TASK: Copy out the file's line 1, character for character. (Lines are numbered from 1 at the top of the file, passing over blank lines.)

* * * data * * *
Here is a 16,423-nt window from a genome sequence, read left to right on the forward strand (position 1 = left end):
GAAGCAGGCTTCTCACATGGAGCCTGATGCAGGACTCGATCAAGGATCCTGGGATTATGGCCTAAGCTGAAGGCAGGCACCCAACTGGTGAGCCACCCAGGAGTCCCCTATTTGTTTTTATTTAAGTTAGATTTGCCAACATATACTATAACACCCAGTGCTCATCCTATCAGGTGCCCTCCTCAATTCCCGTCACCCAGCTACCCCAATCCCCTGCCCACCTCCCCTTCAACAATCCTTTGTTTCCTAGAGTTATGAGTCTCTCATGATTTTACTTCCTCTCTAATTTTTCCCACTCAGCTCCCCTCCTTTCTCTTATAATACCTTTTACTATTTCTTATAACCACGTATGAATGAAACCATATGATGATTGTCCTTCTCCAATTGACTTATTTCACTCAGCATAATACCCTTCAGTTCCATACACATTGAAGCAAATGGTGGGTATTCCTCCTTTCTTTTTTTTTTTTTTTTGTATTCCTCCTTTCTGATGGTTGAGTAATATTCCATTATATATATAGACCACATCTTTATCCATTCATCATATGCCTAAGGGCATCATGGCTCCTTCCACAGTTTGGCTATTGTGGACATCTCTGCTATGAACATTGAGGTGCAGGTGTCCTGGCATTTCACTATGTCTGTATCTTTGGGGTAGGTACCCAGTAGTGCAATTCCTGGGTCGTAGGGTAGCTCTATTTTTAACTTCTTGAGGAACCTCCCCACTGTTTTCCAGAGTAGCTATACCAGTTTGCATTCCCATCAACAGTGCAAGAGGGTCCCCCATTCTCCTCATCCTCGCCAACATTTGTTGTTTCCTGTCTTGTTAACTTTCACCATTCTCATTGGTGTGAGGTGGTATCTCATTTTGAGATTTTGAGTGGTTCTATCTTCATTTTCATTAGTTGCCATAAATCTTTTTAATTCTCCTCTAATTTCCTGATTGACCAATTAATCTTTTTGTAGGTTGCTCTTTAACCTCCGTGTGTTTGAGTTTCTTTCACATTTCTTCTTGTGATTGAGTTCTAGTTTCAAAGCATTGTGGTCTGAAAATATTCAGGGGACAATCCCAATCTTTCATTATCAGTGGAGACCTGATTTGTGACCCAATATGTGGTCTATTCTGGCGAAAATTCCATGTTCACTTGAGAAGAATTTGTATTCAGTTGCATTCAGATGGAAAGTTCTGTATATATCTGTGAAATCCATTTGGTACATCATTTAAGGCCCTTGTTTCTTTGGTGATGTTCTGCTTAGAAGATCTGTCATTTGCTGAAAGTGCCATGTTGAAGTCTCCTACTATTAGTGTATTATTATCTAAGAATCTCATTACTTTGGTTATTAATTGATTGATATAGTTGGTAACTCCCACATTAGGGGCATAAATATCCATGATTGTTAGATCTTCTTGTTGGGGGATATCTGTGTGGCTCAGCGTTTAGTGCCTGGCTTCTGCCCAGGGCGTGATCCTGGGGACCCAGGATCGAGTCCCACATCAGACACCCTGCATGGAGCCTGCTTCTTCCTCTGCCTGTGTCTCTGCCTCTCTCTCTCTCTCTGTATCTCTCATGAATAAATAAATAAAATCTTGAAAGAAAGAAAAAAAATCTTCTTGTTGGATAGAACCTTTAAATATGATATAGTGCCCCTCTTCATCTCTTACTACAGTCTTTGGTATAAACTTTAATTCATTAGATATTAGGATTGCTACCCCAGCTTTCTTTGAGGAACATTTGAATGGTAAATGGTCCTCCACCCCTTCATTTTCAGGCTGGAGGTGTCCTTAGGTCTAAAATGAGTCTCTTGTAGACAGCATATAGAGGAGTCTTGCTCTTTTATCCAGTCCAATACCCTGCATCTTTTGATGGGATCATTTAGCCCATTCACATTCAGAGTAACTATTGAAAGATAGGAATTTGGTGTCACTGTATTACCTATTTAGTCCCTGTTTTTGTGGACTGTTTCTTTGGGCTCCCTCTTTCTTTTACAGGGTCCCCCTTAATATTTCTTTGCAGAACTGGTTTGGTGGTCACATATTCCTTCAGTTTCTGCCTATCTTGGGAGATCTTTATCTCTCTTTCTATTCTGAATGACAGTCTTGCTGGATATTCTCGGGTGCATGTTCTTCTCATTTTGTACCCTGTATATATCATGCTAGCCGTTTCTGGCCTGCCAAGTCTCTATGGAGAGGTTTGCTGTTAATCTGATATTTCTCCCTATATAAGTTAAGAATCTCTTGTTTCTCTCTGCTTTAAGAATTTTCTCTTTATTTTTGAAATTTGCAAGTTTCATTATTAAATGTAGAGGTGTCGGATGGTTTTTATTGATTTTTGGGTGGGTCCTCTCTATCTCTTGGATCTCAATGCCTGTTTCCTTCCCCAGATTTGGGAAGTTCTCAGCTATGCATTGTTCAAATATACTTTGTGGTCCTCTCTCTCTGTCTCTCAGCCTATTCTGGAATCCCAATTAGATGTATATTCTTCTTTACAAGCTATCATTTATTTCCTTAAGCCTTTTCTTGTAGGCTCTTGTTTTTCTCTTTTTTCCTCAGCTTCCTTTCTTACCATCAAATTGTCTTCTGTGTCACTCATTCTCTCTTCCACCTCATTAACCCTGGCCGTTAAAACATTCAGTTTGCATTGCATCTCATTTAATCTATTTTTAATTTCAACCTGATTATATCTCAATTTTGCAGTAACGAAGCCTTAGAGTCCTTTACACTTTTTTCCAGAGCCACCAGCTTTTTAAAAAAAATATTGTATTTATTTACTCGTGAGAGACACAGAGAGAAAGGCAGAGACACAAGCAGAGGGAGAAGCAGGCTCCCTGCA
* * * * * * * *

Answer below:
Here is a 16,423-nt window from a genome sequence, read left to right on the forward strand (position 1 = left end):